Every month we catch up with Anwar Uddin to hear the latest from Fans For Diversity which we run with Kick It Out. Anwar leads the campaign and he’s always on the lookout for fans who’d like to get involved. Fans For Diversity’s work is driven by the grassroots and we have a small budget for club-specific activities - find out more via email@example.com.
In last month’s Fans For Diversity review we mentioned that the FSF’s Anwar Uddin was faaaarrrr too modest to mention that he was nominated for a gong at the Asian Football Awards. Back on Thursday 19th November Anwar headed out suited and booted to the AFA and found out he’d won the “Behind The Scenes” category – well done Anwar!
“The Awards used to be very heavily focused on players, coaches or managers, so it was really good to see more fan involvement this year too with the likes of Punjabi Wolves and Bangla Bantams – both groups we’ve worked with a lot in 2015 – represented,” says Anwar.
Of course it’s not all glitz and glamour in Anwar’s life (well, he claims it’s not) and as ever he’s been on the road visiting clubs across the country. In Blackburn Anwar visited the Abu Hanifah Foundation Football Club (AHFFC), an FA affiliated Charter Standard community football club run entirely by volunteers and parents.
AHFFC places emphasis “on children developing their skills to become positive footballers and also good British citizens” and recently organised an inter-faith tournament to develop community links. Anwar spoke to them about engaging more local youths in football.
A short hop to Manchester and Fans For Diversity supported young fans at FC United of Manchester who celebrated Black History Month by creating poems and banners which will be displayed at Broadhurst Park for the rest of the season.
Andy Cheshire, Community and Education Manager at FC United, said: “The diversity workshops were all excellent and the children - over 200 participants across 7 schools - all really enjoyed them. They were so well received that we will now be running these workshops in partnership with stroke org to adults in the local area who will also be invited to attend a match and have their banners included around the ground.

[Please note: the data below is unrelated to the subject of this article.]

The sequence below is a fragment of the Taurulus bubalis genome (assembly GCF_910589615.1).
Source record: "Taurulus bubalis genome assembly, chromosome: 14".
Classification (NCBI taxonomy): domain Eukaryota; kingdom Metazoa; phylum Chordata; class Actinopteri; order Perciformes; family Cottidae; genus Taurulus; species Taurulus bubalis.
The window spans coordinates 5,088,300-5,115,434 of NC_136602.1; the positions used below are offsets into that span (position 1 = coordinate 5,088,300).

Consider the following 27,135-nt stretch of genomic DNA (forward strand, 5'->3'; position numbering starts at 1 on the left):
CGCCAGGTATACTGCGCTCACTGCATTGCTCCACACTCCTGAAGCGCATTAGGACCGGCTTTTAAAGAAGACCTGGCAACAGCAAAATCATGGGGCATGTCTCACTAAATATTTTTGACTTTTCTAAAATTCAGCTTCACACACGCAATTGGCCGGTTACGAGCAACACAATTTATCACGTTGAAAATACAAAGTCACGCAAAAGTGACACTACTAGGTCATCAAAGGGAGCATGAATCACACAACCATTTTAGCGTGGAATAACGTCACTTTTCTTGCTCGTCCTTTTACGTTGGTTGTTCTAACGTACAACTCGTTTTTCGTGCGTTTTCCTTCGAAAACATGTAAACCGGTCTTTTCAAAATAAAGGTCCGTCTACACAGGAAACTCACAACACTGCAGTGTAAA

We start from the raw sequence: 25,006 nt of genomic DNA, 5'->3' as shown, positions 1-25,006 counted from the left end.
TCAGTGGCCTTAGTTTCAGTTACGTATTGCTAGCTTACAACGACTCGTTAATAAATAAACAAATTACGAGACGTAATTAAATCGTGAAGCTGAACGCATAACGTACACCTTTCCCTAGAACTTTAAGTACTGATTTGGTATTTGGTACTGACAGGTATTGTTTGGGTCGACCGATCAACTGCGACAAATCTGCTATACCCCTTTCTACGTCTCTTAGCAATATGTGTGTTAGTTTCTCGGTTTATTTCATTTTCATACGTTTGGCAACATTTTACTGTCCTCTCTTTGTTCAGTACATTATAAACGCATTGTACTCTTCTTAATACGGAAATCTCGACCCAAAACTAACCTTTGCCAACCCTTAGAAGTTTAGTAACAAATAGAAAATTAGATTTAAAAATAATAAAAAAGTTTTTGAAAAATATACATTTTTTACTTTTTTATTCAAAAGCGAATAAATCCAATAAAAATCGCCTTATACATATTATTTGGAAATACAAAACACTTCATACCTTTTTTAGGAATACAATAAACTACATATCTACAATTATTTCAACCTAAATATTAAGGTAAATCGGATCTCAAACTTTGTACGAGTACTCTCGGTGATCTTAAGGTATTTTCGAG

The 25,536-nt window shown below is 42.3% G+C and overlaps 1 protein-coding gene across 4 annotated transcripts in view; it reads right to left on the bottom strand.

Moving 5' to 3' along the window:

“The schools are all planning on visiting the ground for picture opportunities with their work which I will also forward on to you in due course. The exhibitions were fantastic and, given the current climate with regards to refugees and asylum seekers, the exhibition around the role of refugees in football generated some fantastic discussions with the young participants.
“On the back of the visits to the exhibitions, I have been asked to take these into schools to conduct workshops around them and as such I will be applying for a grant to ensure we can have our own exhibition to be taken around schools and to continue to promote a message of inclusiveness in an area of the city where there is currently racial tension amongst youths.”
Without Fans For Diversity funding Andy says that the club wouldn’t have been able to do the work to the extent they did.
“It’s a fantastic example of how a football club can engage with young people in the local community and demonstrated FC’s commitment to promoting a message of equality, inclusion and diversity!” said Andy.
A great example of why Anwar won the “Behind The Scenes” category at the Asian Football Awards came with visits to two clubs this month which show not everything needs to be done in the media.
Anwar’s working with one club which has had a few unsavoury incidents and chants among a very small group of fans. Anwar’s working alongside the club to highlight positive stories, to show that the majority of the club’s fans actually do not think like that, and isolate the offenders. It’s probably not the right time to go into detail on that, but it’s something that we hope to come back to.
A different example from another unnamed club who might have alienated one of their Asian supporter groups. The group in question are keen to engage with the club to talk issues which affect match-going fans, whereas the club have treated them as more of a community group. It’s a knotty issue, but something Anwar hopes to resolve.